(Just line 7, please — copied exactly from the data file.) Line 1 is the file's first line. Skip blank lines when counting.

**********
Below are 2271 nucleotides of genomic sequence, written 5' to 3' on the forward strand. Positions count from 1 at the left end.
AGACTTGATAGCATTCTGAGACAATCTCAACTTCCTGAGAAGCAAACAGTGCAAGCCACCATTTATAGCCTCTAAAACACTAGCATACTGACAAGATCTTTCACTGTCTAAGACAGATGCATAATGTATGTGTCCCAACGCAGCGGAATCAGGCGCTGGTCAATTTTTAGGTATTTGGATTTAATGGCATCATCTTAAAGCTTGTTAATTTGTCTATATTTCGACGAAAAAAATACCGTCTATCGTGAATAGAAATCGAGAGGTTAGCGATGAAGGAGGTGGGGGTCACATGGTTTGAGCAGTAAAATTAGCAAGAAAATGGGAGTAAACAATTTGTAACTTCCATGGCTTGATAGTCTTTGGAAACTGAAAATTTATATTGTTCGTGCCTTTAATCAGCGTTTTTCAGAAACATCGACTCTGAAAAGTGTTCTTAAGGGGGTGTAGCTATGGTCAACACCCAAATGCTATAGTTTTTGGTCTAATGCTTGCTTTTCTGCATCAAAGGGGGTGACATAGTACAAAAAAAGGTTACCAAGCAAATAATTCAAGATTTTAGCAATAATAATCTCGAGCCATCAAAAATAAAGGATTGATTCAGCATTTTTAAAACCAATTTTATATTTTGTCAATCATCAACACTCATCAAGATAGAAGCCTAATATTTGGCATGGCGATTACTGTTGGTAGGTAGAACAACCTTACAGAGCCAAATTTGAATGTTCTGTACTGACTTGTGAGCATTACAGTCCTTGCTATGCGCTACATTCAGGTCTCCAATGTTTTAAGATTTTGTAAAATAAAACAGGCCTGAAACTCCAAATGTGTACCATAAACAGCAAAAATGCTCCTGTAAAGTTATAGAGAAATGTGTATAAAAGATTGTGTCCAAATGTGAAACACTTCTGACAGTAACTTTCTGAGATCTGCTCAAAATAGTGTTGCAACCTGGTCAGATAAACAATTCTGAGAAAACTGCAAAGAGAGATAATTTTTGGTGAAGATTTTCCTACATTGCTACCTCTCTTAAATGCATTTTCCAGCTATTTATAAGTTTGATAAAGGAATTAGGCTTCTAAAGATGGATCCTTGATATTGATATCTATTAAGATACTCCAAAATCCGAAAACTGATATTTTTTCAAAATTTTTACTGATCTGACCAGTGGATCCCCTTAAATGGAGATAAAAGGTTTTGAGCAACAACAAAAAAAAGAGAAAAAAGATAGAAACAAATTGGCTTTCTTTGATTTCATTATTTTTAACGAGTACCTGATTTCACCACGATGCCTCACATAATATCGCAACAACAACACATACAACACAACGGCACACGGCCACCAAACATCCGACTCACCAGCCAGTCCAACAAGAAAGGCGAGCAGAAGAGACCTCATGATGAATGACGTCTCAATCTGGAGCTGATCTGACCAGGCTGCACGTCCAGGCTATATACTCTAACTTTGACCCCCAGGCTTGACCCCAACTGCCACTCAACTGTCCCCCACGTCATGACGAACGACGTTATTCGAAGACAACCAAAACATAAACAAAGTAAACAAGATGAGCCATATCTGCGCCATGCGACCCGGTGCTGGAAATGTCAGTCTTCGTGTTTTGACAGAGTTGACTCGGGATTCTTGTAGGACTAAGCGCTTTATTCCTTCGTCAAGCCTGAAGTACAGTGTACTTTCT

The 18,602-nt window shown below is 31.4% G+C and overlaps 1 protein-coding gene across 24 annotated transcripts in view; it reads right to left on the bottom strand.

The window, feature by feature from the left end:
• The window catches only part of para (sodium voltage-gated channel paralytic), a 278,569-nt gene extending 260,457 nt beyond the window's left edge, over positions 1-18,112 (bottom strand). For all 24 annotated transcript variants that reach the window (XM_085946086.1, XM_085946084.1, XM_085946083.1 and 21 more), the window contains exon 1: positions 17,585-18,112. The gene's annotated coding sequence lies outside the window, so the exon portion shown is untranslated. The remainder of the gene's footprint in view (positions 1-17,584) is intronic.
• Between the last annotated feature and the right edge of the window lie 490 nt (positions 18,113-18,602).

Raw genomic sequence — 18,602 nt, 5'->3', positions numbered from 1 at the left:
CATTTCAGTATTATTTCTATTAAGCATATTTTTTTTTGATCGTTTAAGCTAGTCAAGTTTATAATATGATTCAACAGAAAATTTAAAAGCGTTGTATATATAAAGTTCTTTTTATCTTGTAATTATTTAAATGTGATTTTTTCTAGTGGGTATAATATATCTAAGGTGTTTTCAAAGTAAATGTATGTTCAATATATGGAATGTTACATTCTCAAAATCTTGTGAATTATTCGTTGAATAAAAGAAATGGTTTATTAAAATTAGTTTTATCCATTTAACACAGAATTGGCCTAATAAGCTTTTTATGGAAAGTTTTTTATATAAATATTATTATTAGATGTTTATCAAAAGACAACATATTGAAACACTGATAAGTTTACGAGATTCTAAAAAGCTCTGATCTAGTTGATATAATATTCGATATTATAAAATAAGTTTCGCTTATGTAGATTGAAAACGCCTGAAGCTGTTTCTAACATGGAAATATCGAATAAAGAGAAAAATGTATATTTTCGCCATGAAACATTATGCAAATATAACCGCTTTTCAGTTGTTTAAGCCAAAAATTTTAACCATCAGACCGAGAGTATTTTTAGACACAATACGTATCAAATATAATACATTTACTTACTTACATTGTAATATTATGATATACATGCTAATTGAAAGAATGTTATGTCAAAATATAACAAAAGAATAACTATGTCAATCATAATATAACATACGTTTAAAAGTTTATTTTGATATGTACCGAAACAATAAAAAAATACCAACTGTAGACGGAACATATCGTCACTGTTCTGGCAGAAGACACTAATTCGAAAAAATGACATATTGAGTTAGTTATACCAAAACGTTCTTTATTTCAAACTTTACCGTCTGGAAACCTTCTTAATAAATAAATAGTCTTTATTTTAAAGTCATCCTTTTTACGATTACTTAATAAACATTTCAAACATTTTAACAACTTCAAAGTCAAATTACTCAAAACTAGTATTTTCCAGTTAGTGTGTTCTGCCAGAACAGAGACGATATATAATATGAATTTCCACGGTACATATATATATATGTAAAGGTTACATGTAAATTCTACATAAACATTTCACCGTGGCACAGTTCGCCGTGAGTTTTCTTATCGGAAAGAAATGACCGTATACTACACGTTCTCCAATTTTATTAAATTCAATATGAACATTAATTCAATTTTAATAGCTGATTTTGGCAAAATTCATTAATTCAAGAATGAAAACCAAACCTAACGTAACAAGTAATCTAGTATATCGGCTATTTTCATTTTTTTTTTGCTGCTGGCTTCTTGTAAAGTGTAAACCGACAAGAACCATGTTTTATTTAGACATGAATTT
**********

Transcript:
Raw genomic sequence — 18,602 nt, 5'->3', positions numbered from 1 at the left: